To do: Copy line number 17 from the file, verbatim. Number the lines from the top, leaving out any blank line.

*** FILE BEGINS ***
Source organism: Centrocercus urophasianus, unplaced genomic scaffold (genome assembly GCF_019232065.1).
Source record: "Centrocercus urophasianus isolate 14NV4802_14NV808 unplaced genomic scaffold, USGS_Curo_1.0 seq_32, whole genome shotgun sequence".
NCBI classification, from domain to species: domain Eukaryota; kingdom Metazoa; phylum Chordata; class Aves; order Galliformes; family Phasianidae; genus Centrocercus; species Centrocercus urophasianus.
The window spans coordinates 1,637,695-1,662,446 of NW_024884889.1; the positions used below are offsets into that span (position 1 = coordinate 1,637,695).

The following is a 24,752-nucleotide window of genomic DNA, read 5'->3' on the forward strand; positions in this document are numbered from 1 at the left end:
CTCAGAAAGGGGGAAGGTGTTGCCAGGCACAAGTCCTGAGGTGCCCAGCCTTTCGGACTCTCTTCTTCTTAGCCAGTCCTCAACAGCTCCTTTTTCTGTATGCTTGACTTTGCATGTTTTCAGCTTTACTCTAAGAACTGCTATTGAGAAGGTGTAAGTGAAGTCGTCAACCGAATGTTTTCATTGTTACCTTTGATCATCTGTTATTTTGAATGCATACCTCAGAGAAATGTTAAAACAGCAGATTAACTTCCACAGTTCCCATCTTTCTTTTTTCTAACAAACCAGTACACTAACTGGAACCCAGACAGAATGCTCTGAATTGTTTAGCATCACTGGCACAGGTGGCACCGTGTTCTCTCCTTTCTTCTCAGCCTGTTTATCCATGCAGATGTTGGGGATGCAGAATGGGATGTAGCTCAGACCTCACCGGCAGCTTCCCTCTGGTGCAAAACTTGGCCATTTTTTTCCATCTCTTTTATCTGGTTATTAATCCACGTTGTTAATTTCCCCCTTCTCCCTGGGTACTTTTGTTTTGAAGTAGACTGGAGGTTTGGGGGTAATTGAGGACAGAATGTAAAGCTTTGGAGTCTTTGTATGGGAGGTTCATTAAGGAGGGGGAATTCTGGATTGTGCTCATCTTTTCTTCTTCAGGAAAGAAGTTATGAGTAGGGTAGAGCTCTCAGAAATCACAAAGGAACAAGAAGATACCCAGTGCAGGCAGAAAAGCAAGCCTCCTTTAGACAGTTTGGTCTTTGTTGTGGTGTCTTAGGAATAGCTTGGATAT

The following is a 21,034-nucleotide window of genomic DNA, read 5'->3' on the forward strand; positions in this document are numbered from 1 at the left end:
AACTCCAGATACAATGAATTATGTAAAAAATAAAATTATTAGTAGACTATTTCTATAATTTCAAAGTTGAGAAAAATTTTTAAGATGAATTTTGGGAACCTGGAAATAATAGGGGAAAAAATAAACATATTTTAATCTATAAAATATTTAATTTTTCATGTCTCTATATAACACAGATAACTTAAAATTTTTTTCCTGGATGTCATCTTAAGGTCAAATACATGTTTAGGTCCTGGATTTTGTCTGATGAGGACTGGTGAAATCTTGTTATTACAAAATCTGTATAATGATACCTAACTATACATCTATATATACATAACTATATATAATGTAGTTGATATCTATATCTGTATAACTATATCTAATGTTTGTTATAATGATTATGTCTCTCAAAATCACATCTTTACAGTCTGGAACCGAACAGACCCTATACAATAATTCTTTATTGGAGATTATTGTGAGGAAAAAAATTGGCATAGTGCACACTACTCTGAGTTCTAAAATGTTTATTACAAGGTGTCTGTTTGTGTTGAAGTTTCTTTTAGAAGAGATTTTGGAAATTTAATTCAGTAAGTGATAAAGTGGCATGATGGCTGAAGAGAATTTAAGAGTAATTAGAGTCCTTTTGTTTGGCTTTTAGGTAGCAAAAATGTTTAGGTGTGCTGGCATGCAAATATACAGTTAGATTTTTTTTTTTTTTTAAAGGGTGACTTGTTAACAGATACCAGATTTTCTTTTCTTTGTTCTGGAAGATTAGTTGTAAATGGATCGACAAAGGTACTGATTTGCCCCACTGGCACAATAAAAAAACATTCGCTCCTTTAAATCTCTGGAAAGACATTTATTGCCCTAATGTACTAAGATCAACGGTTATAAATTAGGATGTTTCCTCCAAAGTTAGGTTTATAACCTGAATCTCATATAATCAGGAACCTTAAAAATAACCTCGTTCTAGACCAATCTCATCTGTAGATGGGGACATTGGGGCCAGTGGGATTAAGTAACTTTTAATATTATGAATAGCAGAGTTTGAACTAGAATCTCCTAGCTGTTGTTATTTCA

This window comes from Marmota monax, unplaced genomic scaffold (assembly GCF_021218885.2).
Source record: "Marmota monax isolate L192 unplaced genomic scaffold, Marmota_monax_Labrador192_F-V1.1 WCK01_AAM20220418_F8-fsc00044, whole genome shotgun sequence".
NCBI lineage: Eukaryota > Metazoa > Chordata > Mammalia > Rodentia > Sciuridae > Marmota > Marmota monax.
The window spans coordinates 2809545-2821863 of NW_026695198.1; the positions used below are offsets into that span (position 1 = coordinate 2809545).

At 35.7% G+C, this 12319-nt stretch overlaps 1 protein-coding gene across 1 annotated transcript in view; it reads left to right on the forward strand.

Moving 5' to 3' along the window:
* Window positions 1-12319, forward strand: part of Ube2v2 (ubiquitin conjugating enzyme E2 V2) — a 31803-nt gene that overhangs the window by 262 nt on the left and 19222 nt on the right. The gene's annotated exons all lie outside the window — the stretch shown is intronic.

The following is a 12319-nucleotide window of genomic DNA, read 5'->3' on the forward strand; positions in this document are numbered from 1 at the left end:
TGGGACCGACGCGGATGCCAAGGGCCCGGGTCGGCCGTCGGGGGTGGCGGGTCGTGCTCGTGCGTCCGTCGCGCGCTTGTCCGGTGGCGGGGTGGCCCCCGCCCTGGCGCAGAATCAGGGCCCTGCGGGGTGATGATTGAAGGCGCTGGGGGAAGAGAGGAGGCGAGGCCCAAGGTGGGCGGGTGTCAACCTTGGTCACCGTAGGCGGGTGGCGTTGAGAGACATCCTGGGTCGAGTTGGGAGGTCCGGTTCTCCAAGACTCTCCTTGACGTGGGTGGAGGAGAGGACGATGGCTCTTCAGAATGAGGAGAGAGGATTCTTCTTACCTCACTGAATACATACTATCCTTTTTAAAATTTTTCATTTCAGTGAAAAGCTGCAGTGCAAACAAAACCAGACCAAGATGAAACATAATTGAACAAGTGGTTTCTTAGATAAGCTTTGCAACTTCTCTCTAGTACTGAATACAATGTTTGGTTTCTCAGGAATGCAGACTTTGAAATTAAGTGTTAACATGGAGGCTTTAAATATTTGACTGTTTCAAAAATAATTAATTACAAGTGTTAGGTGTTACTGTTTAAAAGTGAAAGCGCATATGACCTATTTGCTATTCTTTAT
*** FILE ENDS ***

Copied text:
TGGGACCGACGCGGATGCCAAGGGCCCGGGTCGGCCGTCGGGGGTGGCGGGTCGTGCTCGTGCGTCCGTCGCGCGCTTGTCCGGTGGCGGGGTGGCCCCCGCCCTGGCGCAGAATCAGGGCCCTGCGGGGTGATGATTGAAGGCGCTGGGGGAAGAGAGGAGGCGAGGCCCAAGGTGGGCGGGTGTCAACCTTGGTCACCGTAGGCGGGTGGCGTTGAGAGACATCCTGGGTCGAGTTGGGAGGTCCGGTTCTCCAAGACTCTCCTTGACGTGGGTGGAGGAGAGGACGATGGCTCTTCAGAATGAGGAGAGAGGATTCTTCTTACCTCACTGAATACATACTATCCTTTTTAAAATTTTTCATTTCAGTGAAAAGCTGCAGTGCAAACAAAACCAGACCAAGATGAAACATAATTGAACAAGTGGTTTCTTAGATAAGCTTTGCAACTTCTCTCTAGTACTGAATACAATGTTTGGTTTCTCAGGAATGCAGACTTTGAAATTAAGTGTTAACATGGAGGCTTTAAATATTTGACTGTTTCAAAAATAATTAATTACAAGTGTTAGGTGTTACTGTTTAAAAGTGAAAGCGCATATGACCTATTTGCTATTCTTTAT